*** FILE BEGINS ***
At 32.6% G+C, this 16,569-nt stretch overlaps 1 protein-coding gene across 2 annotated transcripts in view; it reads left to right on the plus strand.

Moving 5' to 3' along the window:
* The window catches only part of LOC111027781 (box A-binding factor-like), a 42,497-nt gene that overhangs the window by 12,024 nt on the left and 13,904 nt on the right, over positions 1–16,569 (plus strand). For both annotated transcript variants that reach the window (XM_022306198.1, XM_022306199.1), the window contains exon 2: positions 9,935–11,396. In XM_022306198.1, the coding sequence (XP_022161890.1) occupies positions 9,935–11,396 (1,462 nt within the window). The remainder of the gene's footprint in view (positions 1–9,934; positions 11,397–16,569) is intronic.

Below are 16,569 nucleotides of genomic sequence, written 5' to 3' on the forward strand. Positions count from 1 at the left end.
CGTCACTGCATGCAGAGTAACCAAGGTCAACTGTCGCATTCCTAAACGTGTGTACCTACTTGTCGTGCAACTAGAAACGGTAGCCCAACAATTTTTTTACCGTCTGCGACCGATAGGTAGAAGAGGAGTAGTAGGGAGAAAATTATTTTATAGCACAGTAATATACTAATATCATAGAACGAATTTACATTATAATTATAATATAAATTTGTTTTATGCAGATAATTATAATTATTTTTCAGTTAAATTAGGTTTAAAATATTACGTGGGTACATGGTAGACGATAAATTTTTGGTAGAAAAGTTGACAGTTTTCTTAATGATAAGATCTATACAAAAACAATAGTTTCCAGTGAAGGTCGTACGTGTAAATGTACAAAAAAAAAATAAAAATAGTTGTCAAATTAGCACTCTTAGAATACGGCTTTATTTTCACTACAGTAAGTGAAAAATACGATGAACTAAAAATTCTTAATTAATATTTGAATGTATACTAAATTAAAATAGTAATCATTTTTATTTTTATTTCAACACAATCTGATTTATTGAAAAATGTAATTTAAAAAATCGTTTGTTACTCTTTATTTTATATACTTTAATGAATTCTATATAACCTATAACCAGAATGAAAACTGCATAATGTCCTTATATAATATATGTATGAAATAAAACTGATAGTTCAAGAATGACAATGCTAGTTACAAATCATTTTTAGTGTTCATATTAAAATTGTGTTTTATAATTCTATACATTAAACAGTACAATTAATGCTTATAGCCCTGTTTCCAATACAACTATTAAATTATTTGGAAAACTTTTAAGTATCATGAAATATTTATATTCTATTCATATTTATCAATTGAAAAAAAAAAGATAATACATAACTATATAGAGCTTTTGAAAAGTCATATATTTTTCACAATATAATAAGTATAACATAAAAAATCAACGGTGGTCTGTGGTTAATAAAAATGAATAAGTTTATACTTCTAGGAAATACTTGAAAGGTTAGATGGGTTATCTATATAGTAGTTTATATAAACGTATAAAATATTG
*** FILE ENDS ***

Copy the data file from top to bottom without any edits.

At 32.6% G+C, this 16,569-nt stretch overlaps 1 protein-coding gene across 2 annotated transcripts in view; it reads left to right on the plus strand.

Moving 5' to 3' along the window:
* The window catches only part of LOC111027781 (box A-binding factor-like), a 42,497-nt gene that overhangs the window by 12,024 nt on the left and 13,904 nt on the right, over positions 1–16,569 (plus strand). For both annotated transcript variants that reach the window (XM_022306198.1, XM_022306199.1), the window contains exon 2: positions 9,935–11,396. In XM_022306198.1, the coding sequence (XP_022161890.1) occupies positions 9,935–11,396 (1,462 nt within the window). The remainder of the gene's footprint in view (positions 1–9,934; positions 11,397–16,569) is intronic.

Below are 16,569 nucleotides of genomic sequence, written 5' to 3' on the forward strand. Positions count from 1 at the left end.
CGTCACTGCATGCAGAGTAACCAAGGTCAACTGTCGCATTCCTAAACGTGTGTACCTACTTGTCGTGCAACTAGAAACGGTAGCCCAACAATTTTTTTACCGTCTGCGACCGATAGGTAGAAGAGGAGTAGTAGGGAGAAAATTATTTTATAGCACAGTAATATACTAATATCATAGAACGAATTTACATTATAATTATAATATAAATTTGTTTTATGCAGATAATTATAATTATTTTTCAGTTAAATTAGGTTTAAAATATTACGTGGGTACATGGTAGACGATAAATTTTTGGTAGAAAAGTTGACAGTTTTCTTAATGATAAGATCTATACAAAAACAATAGTTTCCAGTGAAGGTCGTACGTGTAAATGTACAAAAAAAAAATAAAAATAGTTGTCAAATTAGCACTCTTAGAATACGGCTTTATTTTCACTACAGTAAGTGAAAAATACGATGAACTAAAAATTCTTAATTAATATTTGAATGTATACTAAATTAAAATAGTAATCATTTTTATTTTTATTTCAACACAATCTGATTTATTGAAAAATGTAATTTAAAAAATCGTTTGTTACTCTTTATTTTATATACTTTAATGAATTCTATATAACCTATAACCAGAATGAAAACTGCATAATGTCCTTATATAATATATGTATGAAATAAAACTGATAGTTCAAGAATGACAATGCTAGTTACAAATCATTTTTAGTGTTCATATTAAAATTGTGTTTTATAATTCTATACATTAAACAGTACAATTAATGCTTATAGCCCTGTTTCCAATACAACTATTAAATTATTTGGAAAACTTTTAAGTATCATGAAATATTTATATTCTATTCATATTTATCAATTGAAAAAAAAAAGATAATACATAACTATATAGAGCTTTTGAAAAGTCATATATTTTTCACAATATAATAAGTATAACATAAAAAATCAACGGTGGTCTGTGGTTAATAAAAATGAATAAGTTTATACTTCTAGGAAATACTTGAAAGGTTAGATGGGTTATCTATATAGTAGTTTATATAAACGTATAAAATATTG